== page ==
My Doctor Never Had Me Sign off to Any Specific Size Implant Before Surgery.. is That Legal?

I am 400cc's I told my doctor I didn't want to be any bigger than 350cc's. (I know many Doc's say 50cc's isn't drastic, but one of my boobs is a 1/2 to full size bigger already yet both boobs received the same size implant of 400cc. Unevenness is drastically noticeable. I was a sml to med B Cup & I already had something to start with. I kept saying the smallest implant would suffice. I signed off my paperwork, but no where on there was there a spot declaring my desired size. I'm so unhappy.. :(

Doctor Answers (9)

Concerns after Breast Augmentation?

+1

I think that Dr. Tholen has done a better job than I could in answering your question for you.

 Best wishes.


San Diego Plastic Surgeon
5.0 out of 5 stars 726 reviews

Is it legal for your surgeon to use too large (or too small) implants?

+1

Perhaps another way of stating what I think you're asking is to ask "Is it practicing medicine without a license when patients make surgical decisions?" Ouch; that's harsh isn't it?

The real issue here isn't about proper consent or implant choice being "approved" prior to surgery (or the supposed "illegality" if it is not done), it's about the fact that you have visible asymmetry as well as feeling too big with implants that you believe are 50cc too large.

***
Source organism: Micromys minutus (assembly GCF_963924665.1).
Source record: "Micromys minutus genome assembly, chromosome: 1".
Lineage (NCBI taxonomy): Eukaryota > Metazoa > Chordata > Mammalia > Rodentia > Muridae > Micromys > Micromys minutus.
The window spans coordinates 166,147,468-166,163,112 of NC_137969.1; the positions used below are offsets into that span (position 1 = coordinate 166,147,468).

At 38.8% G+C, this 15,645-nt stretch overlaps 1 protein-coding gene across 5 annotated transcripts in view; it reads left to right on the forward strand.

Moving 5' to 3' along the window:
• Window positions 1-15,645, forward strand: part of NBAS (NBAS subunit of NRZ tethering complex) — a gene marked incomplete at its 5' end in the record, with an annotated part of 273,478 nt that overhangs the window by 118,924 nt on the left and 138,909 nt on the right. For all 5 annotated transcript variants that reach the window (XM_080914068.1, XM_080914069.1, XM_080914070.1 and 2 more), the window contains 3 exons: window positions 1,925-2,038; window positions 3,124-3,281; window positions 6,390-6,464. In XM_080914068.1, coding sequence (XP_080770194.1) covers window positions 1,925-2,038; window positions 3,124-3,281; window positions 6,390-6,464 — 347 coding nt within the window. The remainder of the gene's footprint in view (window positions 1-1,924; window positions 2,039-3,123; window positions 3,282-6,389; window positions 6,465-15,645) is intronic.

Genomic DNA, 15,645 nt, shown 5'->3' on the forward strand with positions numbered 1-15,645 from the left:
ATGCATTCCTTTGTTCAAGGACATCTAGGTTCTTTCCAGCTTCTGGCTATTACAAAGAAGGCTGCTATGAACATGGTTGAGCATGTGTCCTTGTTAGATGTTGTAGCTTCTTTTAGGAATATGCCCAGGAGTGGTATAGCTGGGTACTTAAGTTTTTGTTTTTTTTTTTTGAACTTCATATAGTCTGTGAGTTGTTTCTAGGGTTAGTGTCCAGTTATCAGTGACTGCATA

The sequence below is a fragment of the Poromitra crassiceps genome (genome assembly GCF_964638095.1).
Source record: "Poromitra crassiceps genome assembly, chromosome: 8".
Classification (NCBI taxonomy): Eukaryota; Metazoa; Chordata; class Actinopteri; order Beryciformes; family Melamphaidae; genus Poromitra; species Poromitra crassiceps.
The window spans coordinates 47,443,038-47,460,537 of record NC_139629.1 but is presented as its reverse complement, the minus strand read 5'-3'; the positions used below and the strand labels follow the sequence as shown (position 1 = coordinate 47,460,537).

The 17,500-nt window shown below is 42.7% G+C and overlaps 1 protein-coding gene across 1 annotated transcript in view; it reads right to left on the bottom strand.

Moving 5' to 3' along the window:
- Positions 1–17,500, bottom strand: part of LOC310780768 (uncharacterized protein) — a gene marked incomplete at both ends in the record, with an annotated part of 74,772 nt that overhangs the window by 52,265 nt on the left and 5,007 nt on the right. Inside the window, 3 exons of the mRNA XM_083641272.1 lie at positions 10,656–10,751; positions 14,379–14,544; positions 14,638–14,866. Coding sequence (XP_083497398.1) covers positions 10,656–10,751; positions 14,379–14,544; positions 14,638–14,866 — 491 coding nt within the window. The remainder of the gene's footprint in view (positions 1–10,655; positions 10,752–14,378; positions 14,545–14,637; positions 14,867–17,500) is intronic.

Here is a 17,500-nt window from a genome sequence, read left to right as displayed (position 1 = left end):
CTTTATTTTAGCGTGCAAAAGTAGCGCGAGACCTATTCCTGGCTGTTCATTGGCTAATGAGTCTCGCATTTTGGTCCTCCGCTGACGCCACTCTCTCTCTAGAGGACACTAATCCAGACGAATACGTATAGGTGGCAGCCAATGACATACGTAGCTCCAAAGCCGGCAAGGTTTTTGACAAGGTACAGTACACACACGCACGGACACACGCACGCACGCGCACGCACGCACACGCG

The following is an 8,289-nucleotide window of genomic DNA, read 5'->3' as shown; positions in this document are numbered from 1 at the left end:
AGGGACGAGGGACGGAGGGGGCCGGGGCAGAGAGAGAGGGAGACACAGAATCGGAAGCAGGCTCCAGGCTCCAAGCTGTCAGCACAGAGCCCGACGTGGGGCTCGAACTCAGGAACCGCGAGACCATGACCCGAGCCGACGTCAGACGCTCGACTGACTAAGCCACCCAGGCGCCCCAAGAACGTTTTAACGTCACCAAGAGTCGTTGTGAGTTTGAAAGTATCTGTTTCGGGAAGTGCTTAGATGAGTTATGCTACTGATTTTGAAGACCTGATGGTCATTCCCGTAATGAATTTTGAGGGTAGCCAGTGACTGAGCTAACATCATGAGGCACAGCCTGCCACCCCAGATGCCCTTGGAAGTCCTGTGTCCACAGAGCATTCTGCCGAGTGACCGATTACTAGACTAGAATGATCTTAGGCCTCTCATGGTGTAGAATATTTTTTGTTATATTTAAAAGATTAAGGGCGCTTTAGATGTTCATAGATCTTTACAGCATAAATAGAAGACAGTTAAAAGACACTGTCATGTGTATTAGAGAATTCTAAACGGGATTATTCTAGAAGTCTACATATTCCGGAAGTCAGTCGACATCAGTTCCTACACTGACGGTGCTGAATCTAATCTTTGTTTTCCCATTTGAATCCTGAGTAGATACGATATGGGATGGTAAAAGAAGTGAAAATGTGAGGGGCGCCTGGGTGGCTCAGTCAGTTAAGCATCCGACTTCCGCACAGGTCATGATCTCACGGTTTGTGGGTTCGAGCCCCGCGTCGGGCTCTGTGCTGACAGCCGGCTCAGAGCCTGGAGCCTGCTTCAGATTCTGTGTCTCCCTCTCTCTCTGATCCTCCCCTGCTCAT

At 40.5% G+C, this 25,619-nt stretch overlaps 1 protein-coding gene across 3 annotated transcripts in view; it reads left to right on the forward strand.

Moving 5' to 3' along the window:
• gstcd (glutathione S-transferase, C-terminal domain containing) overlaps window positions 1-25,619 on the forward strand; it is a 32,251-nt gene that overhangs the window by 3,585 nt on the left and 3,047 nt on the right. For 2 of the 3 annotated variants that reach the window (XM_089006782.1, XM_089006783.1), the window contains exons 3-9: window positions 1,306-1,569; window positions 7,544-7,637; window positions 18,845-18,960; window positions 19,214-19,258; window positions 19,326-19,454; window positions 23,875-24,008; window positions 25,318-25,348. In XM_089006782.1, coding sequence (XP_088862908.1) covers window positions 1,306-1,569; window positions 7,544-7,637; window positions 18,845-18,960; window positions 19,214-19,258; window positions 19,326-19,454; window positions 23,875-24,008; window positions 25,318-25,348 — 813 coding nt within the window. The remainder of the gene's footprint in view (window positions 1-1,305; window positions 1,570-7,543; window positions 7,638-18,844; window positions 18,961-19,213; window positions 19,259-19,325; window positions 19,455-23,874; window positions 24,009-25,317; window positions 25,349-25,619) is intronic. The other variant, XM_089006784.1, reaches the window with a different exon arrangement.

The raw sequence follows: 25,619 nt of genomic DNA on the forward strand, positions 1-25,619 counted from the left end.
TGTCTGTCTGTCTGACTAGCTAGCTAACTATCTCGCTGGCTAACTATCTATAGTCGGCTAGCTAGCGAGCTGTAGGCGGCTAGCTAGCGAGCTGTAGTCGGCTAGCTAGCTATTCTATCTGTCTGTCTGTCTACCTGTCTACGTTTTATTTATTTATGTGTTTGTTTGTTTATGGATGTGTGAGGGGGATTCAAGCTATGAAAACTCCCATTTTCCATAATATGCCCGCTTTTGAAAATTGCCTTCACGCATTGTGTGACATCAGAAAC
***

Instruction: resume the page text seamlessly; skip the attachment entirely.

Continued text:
If your breasts were the same size pre-operatively, then adding the same size implants to each side means you must have blood, fluid, (or more likely just swelling) more on one side than the other. So this should not be an issue as you heal, settle, soften, and swelling diminishes.

You are absolutely correct in stating that 50cc isn't "drastic;" in fact, it is exactly 3 tablespoons and 1 teaspoon. Over a whole breast, I doubt that very few patients and even many surgeons would be able to "see" this difference.

So let the swelling go down, your tissues soften, stretch, and heal, and your implants settle to their final position (lower). Over several months (if you don't over-react and have a premature re-operation), I suspect you will find out your surgeon made a good choice for you. S/he wants you to be happy, and used best judgement in the operating room, based on years of surgical training, board certification tests, and years of experience, and likely hundreds if not thousands of other breast augmentation patients.